“When people think about Manitoba Harvest, we want them to think about quality,” says Greaves. “Once seed is delivered direct to us, it goes through about 40 quality control tests before the end product is distributed to consumers. We put a lot of time and attention into our organic program, from working with producers to ensuring that our facilities are top notch in adhering to organic processes.”
Processing ended the viability of the seed for germination, but processing coupled with research and development opened the doors to international markets as a food product. “We ship some overseas to the EU but it’s a smaller portion of our business right now because there is so much market opportunity in North America. We’ve been growing by close to 50 percent a year in the past five years,” notes Greaves.
“In this last year, we’ve been closer to 100 percent growth as a result of consumers becoming more educated about hemp. People are looking for healthy substitutes into their diet these days and hemp is a great fit.”
As a vertically integrated company, Manitoba Harvest is involved from seed to shelf. Once seed is cleaned, Manitoba Harvest pulls it to be delivered direct to their facility. Products are made and packaged on site.
Hemp today is a versatile crop that can grow in most areas of Western Canada. It has a deep taproot that works well in drier regions. It prefers medium to light land, but can be grown successfully in heavy soils – such as Red River valley clay – if it has good drainage.
Hemp is able to outgrow most weeds, but it is sensitive to excess moisture at germination and seedling stages. Crop protection products are not registered for hemp, but a level of crop insurance is now available for Manitoba and Saskatchewan growers.
Agronomically, the crop has improved greatly from 1998. The first varieties could reach 12 feet tall and produced legendary harvest trouble. Today’s hemp varieties are bred for high-yielding seed production, for fibre, or for both purposes. Most varieties are five to six feet tall. They need to be direct-harvested with a draper header. Growers can also select long- and short-season varieties.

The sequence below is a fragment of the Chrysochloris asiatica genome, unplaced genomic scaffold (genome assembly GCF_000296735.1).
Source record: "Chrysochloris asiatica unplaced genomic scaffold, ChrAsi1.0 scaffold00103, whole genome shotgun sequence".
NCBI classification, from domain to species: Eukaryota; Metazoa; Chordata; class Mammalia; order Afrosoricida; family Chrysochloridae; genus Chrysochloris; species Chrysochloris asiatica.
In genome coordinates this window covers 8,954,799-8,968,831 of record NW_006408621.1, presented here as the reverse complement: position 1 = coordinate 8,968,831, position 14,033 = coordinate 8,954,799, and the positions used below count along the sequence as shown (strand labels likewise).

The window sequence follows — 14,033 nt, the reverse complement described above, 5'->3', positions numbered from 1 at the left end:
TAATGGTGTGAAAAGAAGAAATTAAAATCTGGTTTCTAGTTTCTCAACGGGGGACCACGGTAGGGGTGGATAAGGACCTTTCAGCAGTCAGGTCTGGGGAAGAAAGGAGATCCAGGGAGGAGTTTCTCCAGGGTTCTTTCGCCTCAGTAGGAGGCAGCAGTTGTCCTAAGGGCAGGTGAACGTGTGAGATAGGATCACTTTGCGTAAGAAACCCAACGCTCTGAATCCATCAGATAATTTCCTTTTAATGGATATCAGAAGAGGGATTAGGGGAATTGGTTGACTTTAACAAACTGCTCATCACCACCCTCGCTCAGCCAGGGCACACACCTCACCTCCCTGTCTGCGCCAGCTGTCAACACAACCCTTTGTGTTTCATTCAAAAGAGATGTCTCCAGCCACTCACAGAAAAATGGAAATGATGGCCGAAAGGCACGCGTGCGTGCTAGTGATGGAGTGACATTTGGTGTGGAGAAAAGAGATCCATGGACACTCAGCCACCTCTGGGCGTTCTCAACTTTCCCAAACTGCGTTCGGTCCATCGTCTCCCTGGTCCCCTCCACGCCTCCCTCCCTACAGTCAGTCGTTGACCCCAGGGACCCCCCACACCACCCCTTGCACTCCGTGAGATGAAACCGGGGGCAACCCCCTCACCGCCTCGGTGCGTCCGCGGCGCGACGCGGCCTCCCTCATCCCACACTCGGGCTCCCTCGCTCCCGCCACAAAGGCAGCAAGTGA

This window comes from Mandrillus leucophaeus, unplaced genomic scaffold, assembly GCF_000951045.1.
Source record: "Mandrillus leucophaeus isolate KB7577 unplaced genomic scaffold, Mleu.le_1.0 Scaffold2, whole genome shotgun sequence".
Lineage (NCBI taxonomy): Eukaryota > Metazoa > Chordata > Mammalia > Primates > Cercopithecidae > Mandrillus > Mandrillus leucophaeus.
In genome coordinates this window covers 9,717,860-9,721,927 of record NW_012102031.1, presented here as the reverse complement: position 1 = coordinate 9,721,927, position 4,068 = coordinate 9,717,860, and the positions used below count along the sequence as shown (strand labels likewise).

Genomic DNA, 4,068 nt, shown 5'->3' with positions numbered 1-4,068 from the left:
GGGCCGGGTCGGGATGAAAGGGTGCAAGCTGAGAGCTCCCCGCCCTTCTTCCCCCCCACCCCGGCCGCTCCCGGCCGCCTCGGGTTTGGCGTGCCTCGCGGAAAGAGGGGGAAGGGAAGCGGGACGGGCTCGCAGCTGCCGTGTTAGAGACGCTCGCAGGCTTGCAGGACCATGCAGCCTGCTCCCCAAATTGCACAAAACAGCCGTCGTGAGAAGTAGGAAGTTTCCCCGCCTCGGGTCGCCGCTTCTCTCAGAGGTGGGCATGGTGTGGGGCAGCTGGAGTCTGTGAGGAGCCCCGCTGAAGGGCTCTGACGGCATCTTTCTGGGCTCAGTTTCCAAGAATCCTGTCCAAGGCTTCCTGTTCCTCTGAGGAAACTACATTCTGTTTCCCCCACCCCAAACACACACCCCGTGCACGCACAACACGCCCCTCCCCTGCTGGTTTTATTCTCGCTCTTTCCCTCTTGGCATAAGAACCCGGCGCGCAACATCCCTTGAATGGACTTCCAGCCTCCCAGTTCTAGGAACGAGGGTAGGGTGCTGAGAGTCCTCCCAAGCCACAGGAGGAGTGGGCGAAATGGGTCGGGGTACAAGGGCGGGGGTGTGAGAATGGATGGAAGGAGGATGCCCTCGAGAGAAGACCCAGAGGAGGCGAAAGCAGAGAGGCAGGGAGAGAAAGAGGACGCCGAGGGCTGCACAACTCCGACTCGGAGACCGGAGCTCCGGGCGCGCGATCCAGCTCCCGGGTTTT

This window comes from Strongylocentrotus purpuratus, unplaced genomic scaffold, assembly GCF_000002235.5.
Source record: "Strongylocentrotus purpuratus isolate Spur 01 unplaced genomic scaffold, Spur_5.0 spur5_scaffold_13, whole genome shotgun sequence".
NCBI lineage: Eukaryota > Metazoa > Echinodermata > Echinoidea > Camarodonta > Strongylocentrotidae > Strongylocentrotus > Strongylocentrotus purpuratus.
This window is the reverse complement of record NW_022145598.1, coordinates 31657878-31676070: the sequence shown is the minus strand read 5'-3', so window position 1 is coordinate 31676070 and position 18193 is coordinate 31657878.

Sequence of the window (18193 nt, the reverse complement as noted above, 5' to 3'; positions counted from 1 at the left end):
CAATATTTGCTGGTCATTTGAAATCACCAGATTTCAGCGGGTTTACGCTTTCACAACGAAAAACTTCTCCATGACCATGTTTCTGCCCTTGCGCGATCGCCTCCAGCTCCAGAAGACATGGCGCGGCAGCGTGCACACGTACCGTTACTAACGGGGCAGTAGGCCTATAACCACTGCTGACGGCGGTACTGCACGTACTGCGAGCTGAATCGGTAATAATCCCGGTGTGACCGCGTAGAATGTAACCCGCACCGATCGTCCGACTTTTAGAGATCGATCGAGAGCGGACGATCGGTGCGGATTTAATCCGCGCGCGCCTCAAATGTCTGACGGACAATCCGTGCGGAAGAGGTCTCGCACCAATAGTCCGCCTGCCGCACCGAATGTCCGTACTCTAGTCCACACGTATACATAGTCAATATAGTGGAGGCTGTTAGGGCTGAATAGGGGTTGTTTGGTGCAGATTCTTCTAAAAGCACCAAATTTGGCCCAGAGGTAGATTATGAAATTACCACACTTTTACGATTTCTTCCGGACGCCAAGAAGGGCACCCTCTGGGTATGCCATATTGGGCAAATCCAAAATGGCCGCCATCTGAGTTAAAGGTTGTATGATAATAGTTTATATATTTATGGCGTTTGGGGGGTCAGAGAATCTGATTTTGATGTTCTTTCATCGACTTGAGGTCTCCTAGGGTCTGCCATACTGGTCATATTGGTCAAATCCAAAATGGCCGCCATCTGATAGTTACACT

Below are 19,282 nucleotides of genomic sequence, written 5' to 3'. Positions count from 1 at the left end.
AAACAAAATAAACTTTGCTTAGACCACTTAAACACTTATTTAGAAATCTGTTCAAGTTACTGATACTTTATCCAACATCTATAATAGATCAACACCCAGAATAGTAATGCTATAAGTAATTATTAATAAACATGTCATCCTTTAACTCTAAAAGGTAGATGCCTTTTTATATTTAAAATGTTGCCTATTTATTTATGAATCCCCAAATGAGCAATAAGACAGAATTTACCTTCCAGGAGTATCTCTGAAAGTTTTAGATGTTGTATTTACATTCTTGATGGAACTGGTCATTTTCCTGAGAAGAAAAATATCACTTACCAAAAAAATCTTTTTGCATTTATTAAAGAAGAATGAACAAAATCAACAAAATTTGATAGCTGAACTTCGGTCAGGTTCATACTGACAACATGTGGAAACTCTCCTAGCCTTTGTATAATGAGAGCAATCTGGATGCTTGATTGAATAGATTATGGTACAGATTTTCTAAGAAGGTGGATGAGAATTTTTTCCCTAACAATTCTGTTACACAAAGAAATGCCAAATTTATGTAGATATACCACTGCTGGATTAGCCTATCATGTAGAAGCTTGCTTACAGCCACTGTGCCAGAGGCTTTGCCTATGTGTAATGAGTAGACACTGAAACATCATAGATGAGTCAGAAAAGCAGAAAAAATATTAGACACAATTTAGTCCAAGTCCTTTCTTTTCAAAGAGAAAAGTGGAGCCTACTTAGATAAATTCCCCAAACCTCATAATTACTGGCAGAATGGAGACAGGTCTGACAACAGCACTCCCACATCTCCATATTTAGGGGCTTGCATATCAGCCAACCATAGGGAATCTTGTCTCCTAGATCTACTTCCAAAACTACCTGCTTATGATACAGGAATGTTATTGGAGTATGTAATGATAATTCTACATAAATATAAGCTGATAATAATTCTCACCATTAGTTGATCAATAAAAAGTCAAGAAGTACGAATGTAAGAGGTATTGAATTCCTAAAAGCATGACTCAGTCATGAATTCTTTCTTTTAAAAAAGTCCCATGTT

Cost of production for seed and fertilizer is similar to canola. The budget for weeds and disease control is lower than for canola, but something extra needs to be added for drying.
Hemp needs to be harvested at 18 to 20 percent moisture and then dried to below nine percent. High moisture eases the harvesting. Natural “sisal” fibre in the plants becomes tougher to harvest as it dries down.
According to Greaves, producers who investigate their contract crop options will find an advantage with the Manitoba Harvest contracts. “Producers get a guaranteed delivery date and guaranteed payment terms,” he says. “They know when they are going to move their seed and when they are going to get paid. It allows individuals to have that comfort zone when they are deciding what they are going to grow in the spring.”
Producers also need a Health Canada licence to grow industrial hemp. There’s no cost for the licence, but it does require the GPS co-ordinates for each field and a criminal record check for each contract holder.
The typical first-time production contract is for 80 acres. Given a reasonable growing season, that amount of crop will produce a semi-load or B-train full of product. Manitoba Harvest takes deliveries every month of the year.
“It’s a really great crop for people who want to try something different on their farm to add into their rotation,” says Greaves. “It’s a growing crop and I see that market continuing to grow. I would expect that next year we are going to be looking at 100,000 acres plus, so it’s an exciting time in the hemp industry.”